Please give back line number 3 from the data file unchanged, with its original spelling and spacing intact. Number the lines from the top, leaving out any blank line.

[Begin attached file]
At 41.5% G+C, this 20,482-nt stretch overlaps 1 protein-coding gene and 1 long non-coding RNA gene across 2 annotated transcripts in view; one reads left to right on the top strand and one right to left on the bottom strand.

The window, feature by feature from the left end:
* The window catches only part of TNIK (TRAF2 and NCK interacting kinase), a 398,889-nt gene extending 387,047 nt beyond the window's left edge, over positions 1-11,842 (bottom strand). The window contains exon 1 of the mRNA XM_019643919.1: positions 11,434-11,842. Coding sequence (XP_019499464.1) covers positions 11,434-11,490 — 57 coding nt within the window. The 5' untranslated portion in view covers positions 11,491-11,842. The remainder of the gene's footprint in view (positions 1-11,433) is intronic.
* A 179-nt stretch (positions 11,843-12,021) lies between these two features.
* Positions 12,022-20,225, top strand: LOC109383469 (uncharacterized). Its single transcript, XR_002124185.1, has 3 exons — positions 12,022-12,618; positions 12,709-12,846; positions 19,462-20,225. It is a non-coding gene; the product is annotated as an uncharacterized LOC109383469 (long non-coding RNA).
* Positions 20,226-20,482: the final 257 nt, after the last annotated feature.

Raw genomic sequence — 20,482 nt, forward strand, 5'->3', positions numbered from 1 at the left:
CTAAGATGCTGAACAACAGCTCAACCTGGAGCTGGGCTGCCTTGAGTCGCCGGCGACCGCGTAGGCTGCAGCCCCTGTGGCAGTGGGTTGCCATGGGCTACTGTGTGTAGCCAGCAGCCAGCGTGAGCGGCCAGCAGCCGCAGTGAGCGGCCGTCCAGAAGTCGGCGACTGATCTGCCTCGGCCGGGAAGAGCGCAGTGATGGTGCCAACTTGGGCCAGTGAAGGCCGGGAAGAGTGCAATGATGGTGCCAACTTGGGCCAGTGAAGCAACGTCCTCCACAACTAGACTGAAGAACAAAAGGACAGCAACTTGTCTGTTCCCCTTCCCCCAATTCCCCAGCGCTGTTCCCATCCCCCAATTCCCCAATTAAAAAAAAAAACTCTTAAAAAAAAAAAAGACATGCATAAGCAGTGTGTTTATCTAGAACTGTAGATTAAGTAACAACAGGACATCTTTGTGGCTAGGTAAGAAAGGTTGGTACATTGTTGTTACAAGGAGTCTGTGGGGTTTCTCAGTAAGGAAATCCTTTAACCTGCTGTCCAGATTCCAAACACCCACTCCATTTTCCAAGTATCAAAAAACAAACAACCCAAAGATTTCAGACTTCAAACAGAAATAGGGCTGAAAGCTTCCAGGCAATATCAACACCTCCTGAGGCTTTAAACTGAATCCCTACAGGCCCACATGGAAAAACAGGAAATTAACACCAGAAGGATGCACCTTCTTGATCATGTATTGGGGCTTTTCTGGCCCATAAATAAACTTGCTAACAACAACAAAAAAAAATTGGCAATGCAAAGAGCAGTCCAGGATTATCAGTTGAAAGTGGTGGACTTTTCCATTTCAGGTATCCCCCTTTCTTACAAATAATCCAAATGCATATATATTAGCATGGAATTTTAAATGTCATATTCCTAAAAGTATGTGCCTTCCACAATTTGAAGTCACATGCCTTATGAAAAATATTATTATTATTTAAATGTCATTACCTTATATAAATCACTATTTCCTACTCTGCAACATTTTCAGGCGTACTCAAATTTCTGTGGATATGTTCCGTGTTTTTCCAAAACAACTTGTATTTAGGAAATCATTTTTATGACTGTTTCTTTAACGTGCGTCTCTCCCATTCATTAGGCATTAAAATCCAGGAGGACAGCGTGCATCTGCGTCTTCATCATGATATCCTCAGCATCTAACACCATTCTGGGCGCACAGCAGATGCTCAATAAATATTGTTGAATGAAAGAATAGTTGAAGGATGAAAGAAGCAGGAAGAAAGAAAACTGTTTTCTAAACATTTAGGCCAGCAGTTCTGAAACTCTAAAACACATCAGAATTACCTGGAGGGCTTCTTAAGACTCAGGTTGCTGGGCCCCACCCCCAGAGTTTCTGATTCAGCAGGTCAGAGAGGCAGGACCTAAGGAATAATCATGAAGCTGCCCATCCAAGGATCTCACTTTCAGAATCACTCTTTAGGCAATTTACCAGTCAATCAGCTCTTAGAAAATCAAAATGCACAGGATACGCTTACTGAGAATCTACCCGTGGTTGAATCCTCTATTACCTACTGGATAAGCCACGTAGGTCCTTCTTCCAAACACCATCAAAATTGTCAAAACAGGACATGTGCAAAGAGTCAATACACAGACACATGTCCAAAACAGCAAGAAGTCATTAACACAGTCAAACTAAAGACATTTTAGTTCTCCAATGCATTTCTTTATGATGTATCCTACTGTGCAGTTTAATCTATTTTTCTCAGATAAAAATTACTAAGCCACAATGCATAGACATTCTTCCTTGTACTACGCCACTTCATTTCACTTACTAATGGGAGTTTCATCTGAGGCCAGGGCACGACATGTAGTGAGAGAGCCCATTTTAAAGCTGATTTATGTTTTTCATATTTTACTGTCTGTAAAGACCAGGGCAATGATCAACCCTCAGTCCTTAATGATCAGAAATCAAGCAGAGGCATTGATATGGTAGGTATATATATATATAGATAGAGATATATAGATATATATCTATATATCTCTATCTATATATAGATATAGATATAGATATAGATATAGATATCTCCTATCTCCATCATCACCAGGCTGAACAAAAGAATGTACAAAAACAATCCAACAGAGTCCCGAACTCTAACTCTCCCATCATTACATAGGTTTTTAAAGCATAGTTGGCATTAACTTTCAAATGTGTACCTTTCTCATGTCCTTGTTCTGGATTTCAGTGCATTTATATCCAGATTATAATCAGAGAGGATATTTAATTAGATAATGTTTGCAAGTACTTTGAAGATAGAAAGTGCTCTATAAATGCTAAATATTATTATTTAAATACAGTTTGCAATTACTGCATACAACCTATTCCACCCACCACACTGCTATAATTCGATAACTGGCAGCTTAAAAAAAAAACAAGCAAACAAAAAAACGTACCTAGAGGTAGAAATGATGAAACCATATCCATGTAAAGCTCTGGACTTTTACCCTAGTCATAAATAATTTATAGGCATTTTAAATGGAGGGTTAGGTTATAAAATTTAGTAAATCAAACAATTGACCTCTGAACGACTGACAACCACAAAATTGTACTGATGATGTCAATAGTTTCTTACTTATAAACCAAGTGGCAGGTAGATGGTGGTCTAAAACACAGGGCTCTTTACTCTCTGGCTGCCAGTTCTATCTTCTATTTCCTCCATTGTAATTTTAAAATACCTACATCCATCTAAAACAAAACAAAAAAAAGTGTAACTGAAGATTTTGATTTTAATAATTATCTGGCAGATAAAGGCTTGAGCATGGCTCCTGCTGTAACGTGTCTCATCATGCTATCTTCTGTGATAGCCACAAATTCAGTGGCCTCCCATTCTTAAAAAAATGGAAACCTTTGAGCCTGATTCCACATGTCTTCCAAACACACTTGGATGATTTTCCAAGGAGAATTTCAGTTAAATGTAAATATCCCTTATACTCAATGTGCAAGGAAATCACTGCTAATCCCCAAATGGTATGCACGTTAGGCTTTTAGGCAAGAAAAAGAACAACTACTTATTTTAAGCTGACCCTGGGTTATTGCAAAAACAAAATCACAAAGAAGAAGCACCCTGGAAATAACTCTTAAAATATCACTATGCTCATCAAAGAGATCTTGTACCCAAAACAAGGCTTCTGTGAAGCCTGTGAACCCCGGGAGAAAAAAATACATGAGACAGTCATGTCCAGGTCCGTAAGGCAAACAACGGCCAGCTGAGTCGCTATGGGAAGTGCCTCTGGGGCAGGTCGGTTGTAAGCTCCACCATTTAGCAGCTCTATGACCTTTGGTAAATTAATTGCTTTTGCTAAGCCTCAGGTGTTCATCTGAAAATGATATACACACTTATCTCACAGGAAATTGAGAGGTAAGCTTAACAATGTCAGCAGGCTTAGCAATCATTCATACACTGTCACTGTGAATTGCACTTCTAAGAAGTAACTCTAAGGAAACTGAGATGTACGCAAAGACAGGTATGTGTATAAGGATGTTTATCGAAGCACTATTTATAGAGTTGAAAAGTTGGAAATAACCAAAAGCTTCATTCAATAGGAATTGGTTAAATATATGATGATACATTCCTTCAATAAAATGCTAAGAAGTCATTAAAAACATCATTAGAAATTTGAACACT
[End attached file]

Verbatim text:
* The window catches only part of TNIK (TRAF2 and NCK interacting kinase), a 398,889-nt gene extending 387,047 nt beyond the window's left edge, over positions 1-11,842 (bottom strand). The window contains exon 1 of the mRNA XM_019643919.1: positions 11,434-11,842. Coding sequence (XP_019499464.1) covers positions 11,434-11,490 — 57 coding nt within the window. The 5' untranslated portion in view covers positions 11,491-11,842. The remainder of the gene's footprint in view (positions 1-11,433) is intronic.